I always knew I wanted to be on stage.
Dance was my first passion. I would dance all around the house with music or without, with an audience or without. At the age of four, my Mom asked if I wanted to take dance lessons, to which I quickly and firmly replied, “No, I’m good enough already.” At the age of six, I realized this was not in fact the case, and began to formally study dance.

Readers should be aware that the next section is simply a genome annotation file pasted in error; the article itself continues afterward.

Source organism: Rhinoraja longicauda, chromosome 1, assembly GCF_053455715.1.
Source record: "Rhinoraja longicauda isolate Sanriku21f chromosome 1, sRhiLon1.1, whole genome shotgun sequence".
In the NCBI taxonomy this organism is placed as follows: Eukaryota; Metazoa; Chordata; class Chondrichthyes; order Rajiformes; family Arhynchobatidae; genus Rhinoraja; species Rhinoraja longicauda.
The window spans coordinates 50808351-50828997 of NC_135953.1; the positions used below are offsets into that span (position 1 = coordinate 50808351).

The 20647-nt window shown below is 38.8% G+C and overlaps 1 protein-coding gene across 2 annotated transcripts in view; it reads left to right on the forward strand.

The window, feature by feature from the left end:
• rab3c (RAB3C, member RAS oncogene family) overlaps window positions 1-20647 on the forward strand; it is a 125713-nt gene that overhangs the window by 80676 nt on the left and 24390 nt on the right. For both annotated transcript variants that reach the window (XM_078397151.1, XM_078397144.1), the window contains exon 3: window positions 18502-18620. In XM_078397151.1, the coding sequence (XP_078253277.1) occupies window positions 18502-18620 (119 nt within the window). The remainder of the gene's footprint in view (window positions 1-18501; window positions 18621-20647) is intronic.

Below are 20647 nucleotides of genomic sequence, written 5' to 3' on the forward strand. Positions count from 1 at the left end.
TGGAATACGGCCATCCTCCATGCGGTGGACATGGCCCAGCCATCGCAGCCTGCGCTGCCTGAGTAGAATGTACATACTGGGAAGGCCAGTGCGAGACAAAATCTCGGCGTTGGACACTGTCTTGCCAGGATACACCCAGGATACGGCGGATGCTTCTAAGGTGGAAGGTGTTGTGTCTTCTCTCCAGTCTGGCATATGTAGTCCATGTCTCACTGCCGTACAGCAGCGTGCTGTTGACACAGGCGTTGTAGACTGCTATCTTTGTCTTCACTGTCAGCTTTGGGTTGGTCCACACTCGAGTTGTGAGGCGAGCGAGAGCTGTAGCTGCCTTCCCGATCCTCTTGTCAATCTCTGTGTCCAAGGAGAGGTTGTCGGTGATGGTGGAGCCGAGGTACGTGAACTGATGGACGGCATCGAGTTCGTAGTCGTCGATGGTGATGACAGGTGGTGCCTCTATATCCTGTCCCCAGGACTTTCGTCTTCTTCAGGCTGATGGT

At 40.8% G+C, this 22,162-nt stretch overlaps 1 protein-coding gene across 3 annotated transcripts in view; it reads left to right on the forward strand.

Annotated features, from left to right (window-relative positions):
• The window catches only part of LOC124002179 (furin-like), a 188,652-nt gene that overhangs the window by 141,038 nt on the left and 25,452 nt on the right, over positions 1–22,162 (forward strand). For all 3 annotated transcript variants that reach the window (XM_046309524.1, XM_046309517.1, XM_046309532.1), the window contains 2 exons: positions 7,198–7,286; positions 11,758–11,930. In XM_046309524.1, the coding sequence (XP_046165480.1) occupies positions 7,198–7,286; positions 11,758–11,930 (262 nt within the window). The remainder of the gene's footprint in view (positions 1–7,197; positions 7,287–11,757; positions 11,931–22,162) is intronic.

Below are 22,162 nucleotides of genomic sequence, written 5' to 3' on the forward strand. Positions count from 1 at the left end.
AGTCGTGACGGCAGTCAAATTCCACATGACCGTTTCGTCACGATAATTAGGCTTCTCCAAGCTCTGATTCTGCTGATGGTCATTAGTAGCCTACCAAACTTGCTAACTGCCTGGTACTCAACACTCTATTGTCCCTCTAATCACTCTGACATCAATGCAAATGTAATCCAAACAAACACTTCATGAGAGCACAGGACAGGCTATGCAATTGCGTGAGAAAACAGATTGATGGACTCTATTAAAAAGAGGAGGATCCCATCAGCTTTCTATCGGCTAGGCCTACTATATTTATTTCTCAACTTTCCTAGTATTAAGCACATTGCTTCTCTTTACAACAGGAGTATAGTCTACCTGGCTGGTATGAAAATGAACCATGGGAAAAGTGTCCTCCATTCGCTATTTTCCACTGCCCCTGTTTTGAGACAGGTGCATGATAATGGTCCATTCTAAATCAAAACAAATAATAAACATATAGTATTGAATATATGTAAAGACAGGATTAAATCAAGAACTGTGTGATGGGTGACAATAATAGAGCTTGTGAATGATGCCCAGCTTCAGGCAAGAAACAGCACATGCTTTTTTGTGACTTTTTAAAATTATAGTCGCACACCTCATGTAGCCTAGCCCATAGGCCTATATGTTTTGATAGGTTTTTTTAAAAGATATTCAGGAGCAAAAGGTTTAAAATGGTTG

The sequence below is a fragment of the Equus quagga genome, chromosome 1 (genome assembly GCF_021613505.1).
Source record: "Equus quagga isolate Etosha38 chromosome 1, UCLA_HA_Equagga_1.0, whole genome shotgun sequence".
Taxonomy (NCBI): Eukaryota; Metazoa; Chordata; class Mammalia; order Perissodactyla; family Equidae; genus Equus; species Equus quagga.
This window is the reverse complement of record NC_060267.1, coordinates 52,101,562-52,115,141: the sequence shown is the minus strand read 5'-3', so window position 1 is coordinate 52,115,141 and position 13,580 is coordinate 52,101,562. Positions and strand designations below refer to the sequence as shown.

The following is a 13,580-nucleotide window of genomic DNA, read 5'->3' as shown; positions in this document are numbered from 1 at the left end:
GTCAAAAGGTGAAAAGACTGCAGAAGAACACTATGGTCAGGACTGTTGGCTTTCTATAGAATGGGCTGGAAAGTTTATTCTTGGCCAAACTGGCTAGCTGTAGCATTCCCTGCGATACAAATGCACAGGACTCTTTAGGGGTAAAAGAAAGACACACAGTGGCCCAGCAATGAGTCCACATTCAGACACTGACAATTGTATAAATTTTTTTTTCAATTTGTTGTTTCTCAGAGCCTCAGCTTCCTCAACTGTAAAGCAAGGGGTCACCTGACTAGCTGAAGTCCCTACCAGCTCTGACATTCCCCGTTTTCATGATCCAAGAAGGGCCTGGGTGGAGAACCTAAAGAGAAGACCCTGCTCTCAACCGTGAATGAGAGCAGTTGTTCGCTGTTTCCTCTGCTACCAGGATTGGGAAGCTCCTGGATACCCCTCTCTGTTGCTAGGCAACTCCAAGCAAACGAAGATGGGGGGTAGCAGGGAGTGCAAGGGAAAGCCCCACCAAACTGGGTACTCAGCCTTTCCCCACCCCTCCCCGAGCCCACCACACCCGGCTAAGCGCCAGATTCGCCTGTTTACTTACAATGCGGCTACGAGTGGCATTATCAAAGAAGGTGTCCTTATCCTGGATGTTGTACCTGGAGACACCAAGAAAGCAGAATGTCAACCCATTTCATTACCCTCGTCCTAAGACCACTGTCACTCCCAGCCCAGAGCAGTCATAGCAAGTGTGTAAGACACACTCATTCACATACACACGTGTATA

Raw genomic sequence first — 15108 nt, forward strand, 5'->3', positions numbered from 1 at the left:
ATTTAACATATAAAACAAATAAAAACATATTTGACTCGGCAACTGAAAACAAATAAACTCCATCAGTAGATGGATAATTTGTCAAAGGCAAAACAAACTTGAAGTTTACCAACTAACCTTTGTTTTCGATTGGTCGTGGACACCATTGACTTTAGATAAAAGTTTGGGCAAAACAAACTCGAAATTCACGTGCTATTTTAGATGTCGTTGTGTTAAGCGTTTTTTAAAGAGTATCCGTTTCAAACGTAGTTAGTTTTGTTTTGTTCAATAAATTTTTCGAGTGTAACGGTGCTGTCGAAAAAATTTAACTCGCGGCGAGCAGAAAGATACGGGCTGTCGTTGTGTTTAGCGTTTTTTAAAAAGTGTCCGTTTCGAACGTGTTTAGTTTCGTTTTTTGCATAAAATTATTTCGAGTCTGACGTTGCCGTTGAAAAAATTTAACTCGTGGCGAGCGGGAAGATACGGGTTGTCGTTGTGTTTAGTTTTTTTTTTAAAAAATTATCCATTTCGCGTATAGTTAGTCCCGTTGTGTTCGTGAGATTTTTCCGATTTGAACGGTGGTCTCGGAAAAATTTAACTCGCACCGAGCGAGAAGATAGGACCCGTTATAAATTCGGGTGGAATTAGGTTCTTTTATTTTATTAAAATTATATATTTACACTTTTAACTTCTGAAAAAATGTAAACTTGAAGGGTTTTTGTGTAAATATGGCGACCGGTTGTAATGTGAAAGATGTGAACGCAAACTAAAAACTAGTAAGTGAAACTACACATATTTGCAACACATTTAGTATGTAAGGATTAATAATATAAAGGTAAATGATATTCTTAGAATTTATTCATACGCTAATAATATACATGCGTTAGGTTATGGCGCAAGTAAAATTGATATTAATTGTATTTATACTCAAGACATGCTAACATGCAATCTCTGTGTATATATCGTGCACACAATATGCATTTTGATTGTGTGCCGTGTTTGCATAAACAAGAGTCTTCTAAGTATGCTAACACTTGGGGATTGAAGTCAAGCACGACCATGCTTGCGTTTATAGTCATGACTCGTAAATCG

While I was focused on dance, I was always interested in singing. My mother worked as a musician in the mid-West, and I wouldwatch her write down lyrics to popular songs and listen to her sing harmonies to the songs playing on the car radio. When she wasn’t home, I would dress up in the outfits she had sewed to wear out to gigs, and I would sing loudly (and likely badly) to my favorite songs. I started up voice lessons in high school, thinking they would merely supplement my dance training. When I was in a ballet class in college in New York City, I distinctly remember doing pliés and tendues center floor and feeling jealous while listening to the musical theater people next door belting out broadway tunes. I dropped out of the dance program and took a musical theater class where I was told, with great disgust, that I sounded “like a lounge singer.” I then had the fortune of working with a fantastic vocal coach who himself worked as a “lounge singer,” and roughly three years later in 2004, I started singing at various venues in the Tampa Bay Area.